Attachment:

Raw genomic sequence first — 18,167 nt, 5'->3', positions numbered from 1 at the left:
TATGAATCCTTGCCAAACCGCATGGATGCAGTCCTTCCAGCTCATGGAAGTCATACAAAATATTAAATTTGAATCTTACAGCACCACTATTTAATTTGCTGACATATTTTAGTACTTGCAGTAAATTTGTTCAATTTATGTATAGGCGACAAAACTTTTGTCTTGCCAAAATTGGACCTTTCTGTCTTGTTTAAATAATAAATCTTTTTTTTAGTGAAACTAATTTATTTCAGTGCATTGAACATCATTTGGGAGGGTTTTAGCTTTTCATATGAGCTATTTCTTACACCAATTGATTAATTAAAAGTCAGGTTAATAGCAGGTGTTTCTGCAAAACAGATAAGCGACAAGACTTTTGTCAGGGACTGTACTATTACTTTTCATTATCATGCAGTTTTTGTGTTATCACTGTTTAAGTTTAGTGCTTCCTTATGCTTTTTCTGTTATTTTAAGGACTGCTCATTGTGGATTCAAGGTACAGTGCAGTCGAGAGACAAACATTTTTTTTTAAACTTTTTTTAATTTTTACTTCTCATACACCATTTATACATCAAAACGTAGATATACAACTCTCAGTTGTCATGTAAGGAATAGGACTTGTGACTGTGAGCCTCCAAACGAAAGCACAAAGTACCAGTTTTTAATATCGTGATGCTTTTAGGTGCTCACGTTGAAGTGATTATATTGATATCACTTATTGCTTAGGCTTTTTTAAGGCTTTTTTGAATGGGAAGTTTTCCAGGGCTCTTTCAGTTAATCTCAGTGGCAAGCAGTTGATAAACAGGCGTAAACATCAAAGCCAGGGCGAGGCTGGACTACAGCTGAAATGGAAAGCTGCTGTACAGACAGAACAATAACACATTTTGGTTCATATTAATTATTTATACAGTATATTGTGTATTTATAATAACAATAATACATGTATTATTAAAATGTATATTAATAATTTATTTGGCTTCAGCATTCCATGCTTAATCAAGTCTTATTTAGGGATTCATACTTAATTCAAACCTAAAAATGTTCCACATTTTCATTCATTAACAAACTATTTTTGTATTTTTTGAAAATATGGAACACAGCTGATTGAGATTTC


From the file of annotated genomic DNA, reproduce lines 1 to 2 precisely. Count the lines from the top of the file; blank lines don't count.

Raw genomic sequence first — 18,167 nt, 5'->3', positions numbered from 1 at the left:
TATGAATCCTTGCCAAACCGCATGGATGCAGTCCTTCCAGCTCATGGAAGTCATACAAAATATTAAATTTGAATCTTACAGCACCACTATTTAATTTGCTGACATATTTTAGTACTTGCAGTAAATTTGTTCAATTTATGTATAGGCGACAAAACTTTTGTCTTGCCAAAATTGGACCTTTCTGTCTTGTTTAAATAATAAATCTTTTTTTTAGTGAAACTAATTTATTTCAGTGCATTGAACATCATTTGGGAGGGTTTTAGCTTTTCATATGAGCTATTTCTTACACCAATTGATTAATTAAAAGTCAGGTTAATAGCAGGTGTTTCTGCAAAACAGATAAGCGACAAGACTTTTGTCAGGGACTGTACTATTACTTTTCATTATCATGCAGTTTTTGTGTTATCACTGTTTAAGTTTAGTGCTTCCTTATGCTTTTTCTGTTATTTTAAGGACTGCTCATTGTGGATTCAAGGTACAGTGCAGTCGAGAGACAAACATTTTTTTTTAAACTTTTTTTAATTTTTACTTCTCATACACCATTTATACATCAAAACGTAGATATACAACTCTCAGTTGTCATGTAAGGAATAGGACTTGTGACTGTGAGCCTCCAAACGAAAGCACAAAGTACCAGTTTTTAATATCGTGATGCTTTTAGGTGCTCACGTTGAAGTGATTATATTGATATCACTTATTGCTTAGGCTTTTTTAAGGCTTTTTTGAATGGGAAGTTTTCCAGGGCTCTTTCAGTTAATCTCAGTGGCAAGCAGTTGATAAACAGGCGTAAACATCAAAGCCAGGGCGAGGCTGGACTACAGCTGAAATGGAAAGCTGCTGTACAGACAGAACAATAACACATTTTGGTTCATATTAATTATTTATACAGTATATTGTGTATTTATAATAACAATAATACATGTATTATTAAAATGTATATTAATAATTTATTTGGCTTCAGCATTCCATGCTTAATCAAGTCTTATTTAGGGATTCATACTTAATTCAAACCTAAAAATGTTCCACATTTTCATTCATTAACAAACTATTTTTGTATTTTTTGAAAATATGGAACACAGCTGATTGAGATTTC